Thursday, 15 March 2018

ALBUM REVIEW: Scotty McCreery - Seasons Change : Triple Tigers Records/Sony Music Entertainment

In the week where the Nashville mainstream made their presence felt in the UK and Ireland with the Country-to-Country Festival, it would be remiss not to give a few column inches to a release embedded in this scene. Therefore, amongst the deluge of Americana, folk and singer-songwriter submissions to peruse, an interesting new record from Scotty McCreery landed to make a case. To insert a slight addendum, this is an artist on the rebound from given the boot off a major label, so in essence there is a little tale of the outsider in the story if not wholly to the sound. SEASONS CHANGE is the comeback album from an artist previously launched to big ideals on the back of ‘talent’ TV success, and an attempt to replicate the achievement of a recent #1 single from an industry position where he needed to pedal a little faster.

This album sits firmly in the mid region of the mainstream, with little pretence to attract back traditionalists or reach out to deeper non-country genres such as pop, hip hop, rock and r‘n’b. It shores up a core sound that has been a firm fixture within the genre for well over twenty years and does this particularly well. A strong entrenched country voice strides across the record presenting eleven tracks adhering to a high level of entertaining appeal.

The record is awash with formulaic traits, but to what extent you judge formulas is down to personal perception and intent. Much of the content is not earth shatteringly new, even extended to the theme of the title of the main track, ‘Five More Minutes’, most famously replicated in the shape of the song Lorrie Morgan took to the top of the charts nearly thirty years ago. In familiar country tradition, McCreery’s cut takes you through all stages of life with the inevitable conclusion. A song that does have that earworm knack of attracting repeat plays when the mood permits.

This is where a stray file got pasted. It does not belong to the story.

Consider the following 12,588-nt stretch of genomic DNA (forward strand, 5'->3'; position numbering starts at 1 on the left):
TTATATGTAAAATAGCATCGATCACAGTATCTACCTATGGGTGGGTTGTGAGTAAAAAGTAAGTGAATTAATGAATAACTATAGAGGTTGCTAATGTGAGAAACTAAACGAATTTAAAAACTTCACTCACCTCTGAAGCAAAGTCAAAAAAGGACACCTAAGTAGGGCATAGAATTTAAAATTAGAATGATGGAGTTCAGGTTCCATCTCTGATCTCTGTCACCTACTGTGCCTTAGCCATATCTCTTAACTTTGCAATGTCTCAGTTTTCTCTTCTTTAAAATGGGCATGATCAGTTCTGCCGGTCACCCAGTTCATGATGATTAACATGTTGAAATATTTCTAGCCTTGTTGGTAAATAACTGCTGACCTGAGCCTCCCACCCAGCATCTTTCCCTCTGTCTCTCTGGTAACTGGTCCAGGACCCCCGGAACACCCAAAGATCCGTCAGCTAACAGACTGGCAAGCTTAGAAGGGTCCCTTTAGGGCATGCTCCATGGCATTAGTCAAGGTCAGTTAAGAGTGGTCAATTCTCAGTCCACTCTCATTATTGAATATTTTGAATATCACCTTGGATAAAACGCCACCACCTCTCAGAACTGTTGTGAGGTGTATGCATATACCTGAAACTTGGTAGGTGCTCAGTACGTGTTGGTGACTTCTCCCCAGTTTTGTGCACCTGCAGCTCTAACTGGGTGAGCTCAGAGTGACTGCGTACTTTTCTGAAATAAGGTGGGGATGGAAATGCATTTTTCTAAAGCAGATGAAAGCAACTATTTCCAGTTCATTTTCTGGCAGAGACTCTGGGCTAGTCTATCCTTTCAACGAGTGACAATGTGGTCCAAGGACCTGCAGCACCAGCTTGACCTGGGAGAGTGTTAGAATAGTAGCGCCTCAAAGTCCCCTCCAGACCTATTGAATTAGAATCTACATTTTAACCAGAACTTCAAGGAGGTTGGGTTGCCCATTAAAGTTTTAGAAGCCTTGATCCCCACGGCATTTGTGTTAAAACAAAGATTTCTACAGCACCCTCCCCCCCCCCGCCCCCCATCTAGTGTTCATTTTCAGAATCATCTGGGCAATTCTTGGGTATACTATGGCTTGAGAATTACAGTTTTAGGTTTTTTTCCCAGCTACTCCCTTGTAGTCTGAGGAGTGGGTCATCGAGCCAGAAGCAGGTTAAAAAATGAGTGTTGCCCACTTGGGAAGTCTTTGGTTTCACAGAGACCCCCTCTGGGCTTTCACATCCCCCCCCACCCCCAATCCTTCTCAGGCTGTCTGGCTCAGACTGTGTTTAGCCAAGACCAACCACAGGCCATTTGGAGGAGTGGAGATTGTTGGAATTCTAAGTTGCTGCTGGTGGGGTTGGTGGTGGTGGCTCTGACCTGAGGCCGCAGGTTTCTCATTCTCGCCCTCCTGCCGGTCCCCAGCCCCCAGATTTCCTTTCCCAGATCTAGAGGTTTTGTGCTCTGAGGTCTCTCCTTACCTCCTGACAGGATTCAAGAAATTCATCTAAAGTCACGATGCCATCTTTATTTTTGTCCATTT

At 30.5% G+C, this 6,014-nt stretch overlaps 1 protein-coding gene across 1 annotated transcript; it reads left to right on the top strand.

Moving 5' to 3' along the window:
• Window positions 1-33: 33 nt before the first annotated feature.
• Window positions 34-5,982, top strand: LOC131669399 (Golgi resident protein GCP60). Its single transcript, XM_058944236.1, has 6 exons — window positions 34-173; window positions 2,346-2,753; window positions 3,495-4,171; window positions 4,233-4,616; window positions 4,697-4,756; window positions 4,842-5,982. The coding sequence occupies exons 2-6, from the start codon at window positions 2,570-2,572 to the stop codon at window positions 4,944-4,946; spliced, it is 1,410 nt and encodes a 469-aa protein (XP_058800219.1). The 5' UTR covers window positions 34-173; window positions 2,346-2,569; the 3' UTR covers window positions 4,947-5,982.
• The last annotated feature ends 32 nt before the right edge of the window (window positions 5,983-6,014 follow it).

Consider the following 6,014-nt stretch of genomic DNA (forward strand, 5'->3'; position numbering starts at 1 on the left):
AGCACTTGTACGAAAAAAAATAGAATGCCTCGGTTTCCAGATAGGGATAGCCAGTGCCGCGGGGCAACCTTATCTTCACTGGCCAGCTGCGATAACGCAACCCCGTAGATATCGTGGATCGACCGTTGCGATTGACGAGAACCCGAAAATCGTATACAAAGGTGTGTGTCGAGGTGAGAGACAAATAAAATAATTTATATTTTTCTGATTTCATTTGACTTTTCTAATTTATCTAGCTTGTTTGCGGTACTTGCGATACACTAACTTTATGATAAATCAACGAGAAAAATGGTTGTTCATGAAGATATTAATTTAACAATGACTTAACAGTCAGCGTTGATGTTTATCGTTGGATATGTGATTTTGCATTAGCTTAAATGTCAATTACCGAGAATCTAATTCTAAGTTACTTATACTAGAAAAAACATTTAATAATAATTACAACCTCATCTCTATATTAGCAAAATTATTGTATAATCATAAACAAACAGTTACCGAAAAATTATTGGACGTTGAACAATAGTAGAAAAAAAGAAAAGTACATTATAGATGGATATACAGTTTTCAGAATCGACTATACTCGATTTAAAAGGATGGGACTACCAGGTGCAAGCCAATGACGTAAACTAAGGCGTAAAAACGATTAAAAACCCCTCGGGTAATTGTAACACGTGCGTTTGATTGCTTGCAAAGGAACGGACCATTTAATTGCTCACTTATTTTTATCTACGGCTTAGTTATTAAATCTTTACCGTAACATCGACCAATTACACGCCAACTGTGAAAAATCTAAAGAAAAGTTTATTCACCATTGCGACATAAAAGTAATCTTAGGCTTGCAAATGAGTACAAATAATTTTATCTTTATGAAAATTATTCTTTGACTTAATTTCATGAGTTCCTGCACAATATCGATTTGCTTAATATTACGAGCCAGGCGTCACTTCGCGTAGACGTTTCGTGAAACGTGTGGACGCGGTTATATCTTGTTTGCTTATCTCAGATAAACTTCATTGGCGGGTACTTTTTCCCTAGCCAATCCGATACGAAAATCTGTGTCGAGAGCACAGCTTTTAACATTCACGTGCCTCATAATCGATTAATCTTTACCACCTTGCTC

Wherever You Are’ , ‘In Between’ and ‘This is It’ immediately jump out as tracks to keep the album’s wheels moving and a pitch to cement some acceptance in the customer sphere that it is aimed at. They add to a background soundtrack that has a southern flavour peeping out from the multitude layers of studio influence. There are moments when you want to halt proceedings, or perhaps give Scotty a few records to listen to, so that the talent filters down an alternative route. However, let us not ponder too much on what a record is not.

Maybe the best approach to this record is to readjust the comparisons, tone down the intuitive analysis and accept the merits on face value. Armed with this agenda, SEASONS CHANGE comes across as a soundly constructed body of work, distinct in the model style of its aim and maybe makes an effort to stabilise a sound that has the potential to slip further away unless unchecked. Scotty McCreery is currently undergoing his second country life, seemingly harsh on somebody not yet 25; such is the cutthroat nature of having to sell records to feed an entity.

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